Leviathan: The Growth of Local Government and the Erosion of Liberty
Hoover Institution Press, 209 pages, $15.
Those who pay attention to local government know that bureaucracy and arbitrariness predominate. No one has done more to challenge this grassroots tyranny than libertarian
attorney Clint Bolick. I have known and admired his work and committed character since the days we worked together at the Clarence Thomas-chaired Equal Employment
Bolick's latest book, Leviathan: The Growth of Local Government and the Erosion of Liberty (Hoover Institution Press), continues the expose of Grassroots Tyranny (Cato, 1993). In total budgets and personnel and in anonymity local governments exceed the federal. Against this hydra, Bolick advocates removal of arbitrary barriers to employment, protection of private property from eminent domain, freedom of commercial and political speech, school choice, and colorblindness in government endeavors including school admissions and adoption. On all these subjects he is invariably on-target, making his book an essential guide.
Consider his indictment of local government property-rights
policies. "[C]ities view all property as up for grabs." Eminent domain, he points out, is now being used by local governments to transfer property "from the current owner and give it to someone they like better"—who turns out to be someone who claims to produce more tax revenue or produce more jobs than the current property holders. This is "Robin Hood in reverse," as the poor and powerless lose out to the politically connected and corporations. "In
most instances, it's corporate welfare of the most naked kind."
More to the point, Bolick's open-ended definition of liberty, which culminates in "the right to be left alone," threatens to undermine the conditions of that liberty. To exemplify what he takes to be a principled stand, he defends the right to sodomy proclaimed in Lawrence v.Texas (2003) as well as a right for the Boy Scouts not to suffer discrimination for their rejection of membership to open homosexuals. Americans, Bolick admonishes, need to stop "indulging their own moral preferences rather than supporting consistently the right to be left alone that most Americans cherish." (Here he eschews defending drug legalization, which he had advocated in Grassroots Tyranny.) Local government's power "to safeguard the safety and well-being of the community" must not be allowed to subvert "personal autonomy."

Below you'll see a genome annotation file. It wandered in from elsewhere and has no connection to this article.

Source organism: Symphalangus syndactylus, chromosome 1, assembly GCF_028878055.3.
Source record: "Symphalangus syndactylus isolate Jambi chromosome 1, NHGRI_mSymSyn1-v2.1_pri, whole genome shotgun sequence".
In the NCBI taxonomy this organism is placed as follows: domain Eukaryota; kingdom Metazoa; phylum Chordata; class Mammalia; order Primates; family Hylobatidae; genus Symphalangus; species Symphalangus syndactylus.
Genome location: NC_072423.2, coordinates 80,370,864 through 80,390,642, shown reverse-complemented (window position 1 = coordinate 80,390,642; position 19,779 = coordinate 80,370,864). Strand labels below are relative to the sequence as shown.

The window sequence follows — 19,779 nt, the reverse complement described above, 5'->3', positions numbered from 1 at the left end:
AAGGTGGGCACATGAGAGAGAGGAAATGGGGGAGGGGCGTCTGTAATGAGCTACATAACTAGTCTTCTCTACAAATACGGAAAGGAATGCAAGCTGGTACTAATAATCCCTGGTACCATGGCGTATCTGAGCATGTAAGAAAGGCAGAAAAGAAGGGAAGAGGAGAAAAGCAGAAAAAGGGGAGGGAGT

While the Bolick solution may appear to solve many a problem, and regain constitutional principles of liberty and justice, in fact it drives us away from those principles. For Bolick, as do libertarians generally, adopts the main principle that gives us the bureaucratic state to begin with—personal autonomy. In Democracy in America Tocqueville called it individualism—of the selfish and self-effacing sort, not the rugged sort—and saw it led to centralized administration, the kinder, gentler despotism. Even if Bolick would not extend his defense of sodomy rights to same-sex marriage—and it's hard to see how he could prevent that—this one example shows the massive limitations of his approach to local government.
After all, what does it mean to deny legislative power to enforce morals? Bolick would distinguish the enlightened
judge who would read the Constitution his way from the blockheaded bureaucrats who stifle freedom. But why would he object to an enlightened bureaucrat? How could he? Taking inherently controversial issues such as same-sex marriage off the table by declaring it part of one's
"personal autonomy" means the abolition of politics and the concomitant permanency of bureaucracy. The logic of the bureaucratic state is to make moral decisions private, beyond the realm of political struggle. Politics would be
devoid of the requisite spiritedness required for robust debate and mobilization of majority sentiment. Eventually, subordinating all struggles means repressing freedom as well. Government based on consent withers. While denouncing "leviathan," Bolick's logic justifies it. How does he get from autonomous individual to legitimate government?
Can a self-governing people lack well-governed souls? The libertarian view of liberty suffers from arbitrariness in its definition of liberty.
Natural rights theory, a version of which is embraced by Bolick, should instead be the basis for the rule of law and self-government, not litigation for the defense of particular freedoms. Pinning exaggerated hopes on the judiciary and hence on lawyers can distract us from the task at hand of reshaping local governments, an endeavor that must necessarily uproot and not just trim grassroots tyranny.
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